09222017Headline:

Tampa, Florida

HomeFloridaTampa

Email Tom Young Tom Young on LinkedIn Tom Young on Twitter Tom Young on Facebook Tom Young on Avvo
Tom Young
Tom Young
Attorney • (813) 251-9706

BP Business Economic Loss Claim Appeal 2015-198: No first step “matching”

0 comments

The following is an Appeal Panel Decision issued pursuant to Section 6 of the BP Deepwater Horizon Economic & Property Damages Settlement Agreement and the Rules Governing the BP Appeals Process. Links may have been added to assist the reader. The original decision may be found here, as well as a glossary of BP Settlement terms.


In initially reviewing this appeal, in the early days of Policy 495, this panelist was persuaded by the arguments of BP that requesting a Summary of Review was in order. (Submissions by Claimant’s counsel were of no help, consisting simply of self-serving, generalized statements with no citation to the record.)

In the ensuing four months, the body of Appeal Panel decisions analyzing implementation of the Policy, aided by informative and objective briefings by the Settlement Program at the quarterly meetings in New Orleans, and the collaborative “closed” en banc sessions of the 13 panelists immediately following those meetings and over the course of panel-wide email exchanges, have developed all of the information this panelist needs for a proper analysis of the issues in this appeal.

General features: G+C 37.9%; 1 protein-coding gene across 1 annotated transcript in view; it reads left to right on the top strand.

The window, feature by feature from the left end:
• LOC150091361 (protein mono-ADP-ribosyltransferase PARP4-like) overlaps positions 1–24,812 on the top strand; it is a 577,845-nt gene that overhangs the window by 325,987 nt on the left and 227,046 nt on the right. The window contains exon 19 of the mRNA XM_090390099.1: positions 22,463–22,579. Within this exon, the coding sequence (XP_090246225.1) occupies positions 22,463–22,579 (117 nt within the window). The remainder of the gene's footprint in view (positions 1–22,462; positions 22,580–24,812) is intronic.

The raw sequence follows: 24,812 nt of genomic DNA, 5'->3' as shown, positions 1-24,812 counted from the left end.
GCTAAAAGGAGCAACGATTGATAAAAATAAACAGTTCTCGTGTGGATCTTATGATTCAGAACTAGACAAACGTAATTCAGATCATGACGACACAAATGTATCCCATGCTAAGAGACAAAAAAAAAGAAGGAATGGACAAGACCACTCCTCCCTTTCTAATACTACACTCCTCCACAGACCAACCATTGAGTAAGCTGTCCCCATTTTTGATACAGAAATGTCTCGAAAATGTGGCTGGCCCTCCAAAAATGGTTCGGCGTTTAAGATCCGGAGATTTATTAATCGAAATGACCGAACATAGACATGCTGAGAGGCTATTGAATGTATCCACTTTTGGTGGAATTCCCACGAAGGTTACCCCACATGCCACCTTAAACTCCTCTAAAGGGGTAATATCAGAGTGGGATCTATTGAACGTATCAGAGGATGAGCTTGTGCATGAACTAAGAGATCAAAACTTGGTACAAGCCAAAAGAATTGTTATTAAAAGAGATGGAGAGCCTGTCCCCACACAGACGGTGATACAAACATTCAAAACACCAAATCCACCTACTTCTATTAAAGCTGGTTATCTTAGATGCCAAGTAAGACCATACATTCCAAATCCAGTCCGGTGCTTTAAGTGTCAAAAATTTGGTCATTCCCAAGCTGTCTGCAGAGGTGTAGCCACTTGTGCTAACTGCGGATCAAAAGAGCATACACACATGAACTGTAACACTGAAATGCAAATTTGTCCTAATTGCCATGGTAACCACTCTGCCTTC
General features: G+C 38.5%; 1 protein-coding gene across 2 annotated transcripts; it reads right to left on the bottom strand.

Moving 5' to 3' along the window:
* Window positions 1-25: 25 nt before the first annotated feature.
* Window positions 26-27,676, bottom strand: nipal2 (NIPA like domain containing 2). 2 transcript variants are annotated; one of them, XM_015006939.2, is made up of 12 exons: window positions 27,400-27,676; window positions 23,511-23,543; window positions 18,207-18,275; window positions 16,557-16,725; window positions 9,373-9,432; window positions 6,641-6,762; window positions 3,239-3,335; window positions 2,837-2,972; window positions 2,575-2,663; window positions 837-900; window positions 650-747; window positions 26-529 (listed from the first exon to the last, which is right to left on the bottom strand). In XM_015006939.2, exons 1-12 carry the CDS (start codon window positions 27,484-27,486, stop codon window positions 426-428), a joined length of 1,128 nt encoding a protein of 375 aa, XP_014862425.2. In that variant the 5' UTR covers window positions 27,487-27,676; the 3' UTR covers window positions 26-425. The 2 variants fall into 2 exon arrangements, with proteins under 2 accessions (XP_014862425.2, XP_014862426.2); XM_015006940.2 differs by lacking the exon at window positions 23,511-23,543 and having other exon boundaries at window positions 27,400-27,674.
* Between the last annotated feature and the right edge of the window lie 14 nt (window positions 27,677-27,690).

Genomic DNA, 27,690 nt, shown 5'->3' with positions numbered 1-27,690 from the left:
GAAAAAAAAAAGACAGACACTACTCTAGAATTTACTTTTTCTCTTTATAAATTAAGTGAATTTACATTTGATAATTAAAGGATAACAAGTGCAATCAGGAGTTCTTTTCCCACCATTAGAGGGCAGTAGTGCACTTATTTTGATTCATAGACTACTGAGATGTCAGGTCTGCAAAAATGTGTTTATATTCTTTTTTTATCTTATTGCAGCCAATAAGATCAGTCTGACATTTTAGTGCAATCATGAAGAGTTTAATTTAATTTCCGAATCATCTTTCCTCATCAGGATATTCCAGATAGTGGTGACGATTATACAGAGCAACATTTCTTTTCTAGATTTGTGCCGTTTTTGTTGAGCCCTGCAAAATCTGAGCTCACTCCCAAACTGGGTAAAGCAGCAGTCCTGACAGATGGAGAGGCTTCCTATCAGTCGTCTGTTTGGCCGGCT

Thus, the Summary of Review, which has not yet been forthcoming is no longer needed, resulting in the request for it hereby being cancelled. The panelist is now able to determine that the Settlement Program did not err in subjecting the claim to the Annual Variable Margin methodology rather than the Professional Services methodology, as contended for by BP, and that BP’s contention that the Settlement Program was mandated by Policy 495 to undertake a “correcting” of mismatches of revenue and expenses as a “first step” in the process, in advance of the seven-criteria screening process, is unfounded in the Policy.

BP’s Final Proposal of $18,500, offered as “a rough approximation (due to an incomplete record) based on an attempt to measure changes in variable profit,” in contrast to the Compensation Amount awarded by the Settlement Program, which is Claimant’s Final Proposal, compels the panelist to select the Claimant’s Final Proposal under the Baseball Process. Appeal denied.

Leave a Comment

Have an opinion? Please leave a comment using the box below.

For information on acceptable commenting practices, please visit Lifehacker's guide to weblog comments. Comments containing spam or profanity will be filtered or deleted.